SharePoint 2016 Workflow Manager Registration error

I tried to register Workflow Manager with my SharePoint site collection on a new SharePoint 2016 farm. I followed this article and everything was fine until the last step in the process,  registering the Workflow Manager in SharePoint using this command:

Register-SPWorkflowService –SPSite “http://sharepoint” –WorkflowHostUri https://workflow:12291

Unfortunately I struck the following error:

Register-SPWorkflowService : Failed to query the OAuth S2S metadata endpoint at URI ‘http://sharepoint/_layouts/15/metadata/json/1;. Error details: ‘An error occurred while sending the request.’. HTTP headers received from the server….

Quite a few people reported this as being an issue with DNS registrations e.g. the SharePoint site URL not being accessible. I checked DNS name resolution and everything looked fine, so it must something else. If you are having name resolution issues try using a hosts file entry on the SharePoint server to resolve the issue.

The solution was to enable OAuth and Metadata over HTTP. To enable these settings use the following PowerShell on the SharePoint server:

$cfg = Get-SPSecurityTokenServiceConfig
$cfg.AllowOAuthOverHttp = $true
$cfg.AllowMetaDataOverHttp = $true
$cfg.Update()

Now rerun the Register-SPWorkflowService PowerShell command to complete the registration.

I hope this saves you a bit of time!

SharePoint Managed Account Login Failures KB3177108

SharePoint allows you to config “managed accounts” used to run service applications to automatically change passwords. I normally turn this on as it is a good way to help ensure those accounts are secure.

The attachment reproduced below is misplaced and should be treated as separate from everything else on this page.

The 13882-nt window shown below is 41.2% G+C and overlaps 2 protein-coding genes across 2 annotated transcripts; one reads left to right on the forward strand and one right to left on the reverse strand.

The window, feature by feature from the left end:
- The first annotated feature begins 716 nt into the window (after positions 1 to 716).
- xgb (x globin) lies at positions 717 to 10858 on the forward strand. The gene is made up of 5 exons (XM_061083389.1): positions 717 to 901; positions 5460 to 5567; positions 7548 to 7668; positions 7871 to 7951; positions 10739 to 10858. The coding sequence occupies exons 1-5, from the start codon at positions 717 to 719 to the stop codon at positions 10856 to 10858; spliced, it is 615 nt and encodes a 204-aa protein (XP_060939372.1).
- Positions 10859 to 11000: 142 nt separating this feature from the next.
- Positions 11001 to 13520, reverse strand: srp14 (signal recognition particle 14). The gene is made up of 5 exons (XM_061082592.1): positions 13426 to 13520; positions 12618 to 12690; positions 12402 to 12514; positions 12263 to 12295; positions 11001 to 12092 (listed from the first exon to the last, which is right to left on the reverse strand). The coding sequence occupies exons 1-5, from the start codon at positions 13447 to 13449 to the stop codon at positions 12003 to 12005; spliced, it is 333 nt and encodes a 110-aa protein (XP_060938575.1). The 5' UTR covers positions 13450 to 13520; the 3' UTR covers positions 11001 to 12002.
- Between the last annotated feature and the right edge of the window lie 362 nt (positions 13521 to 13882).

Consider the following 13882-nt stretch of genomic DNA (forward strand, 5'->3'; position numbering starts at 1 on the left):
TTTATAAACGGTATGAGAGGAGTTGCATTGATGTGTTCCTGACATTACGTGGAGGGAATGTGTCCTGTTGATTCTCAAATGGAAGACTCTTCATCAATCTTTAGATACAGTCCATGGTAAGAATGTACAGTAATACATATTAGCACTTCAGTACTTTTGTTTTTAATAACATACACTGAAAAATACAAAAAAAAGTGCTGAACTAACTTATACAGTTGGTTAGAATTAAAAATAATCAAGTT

Today I worked on an issue where the accounts were failing to login. In IIS I could see various App Pools using the managed accounts were stopped. I restarted them but they stopped again immediately.

To make matters worse, I was unable to use Central Admin to reset the passwords.

Here’s what I did to solve the issue:

  • In IIS I noted the name of the Service Account assigned to the stopped App Pool
  • In Active Directory, I reset the password and set the account to never expire
  • On the SharePoint server, I used PowerShell to reset the Service Account password to a known password using this command:

Set-SPManagedAccount -identity Domain\User -ExistingPassword (Convertto-Securestring “P@ssword” -AsPlainText –Force)

  • Back to IIS again, restarted the App Pool
  • Repeat for all Managed Accounts with automatic password refresh

So what caused this?

A Windows update installed onto the Domain Controllers was the issue. KB3177108 has a known issues which prevents the Kerberos negotiate process from falling back to NTLM. The KB article goes into detail on this and some work arounds.

Phew! We’re back online again. Happy days!

Microsoft Teams

TwMicrosoft Teams is a new collaboration tool for Office 365 users. It is available now in “preview” to anyone with Office 365 Small Business, Enterprise and Education plans.

Firstly, what is Teams? If you believe the hype on social media then it is the death of Slack, but I think that is a pretty superficial view. I think it will be more interesting to see what Microsoft does with Yammer next and we let Slack worry about their business.

Teams brings chat based collaboration to Office 365. That’s the key point here, it makes it easy to converse, get links from recently worked on documents and create virtual teams with the people you work with.

Key features

A short (but not complete) list of features:

  • Ability to create teams from other users in Office 365
  • Instant messaging
  • Outlook integration for meetings
  • SharePoint Online and One Drive for Business integration for files
  • Integration with Trello, Github, Wunderlist and Twitter via connectors

Getting Started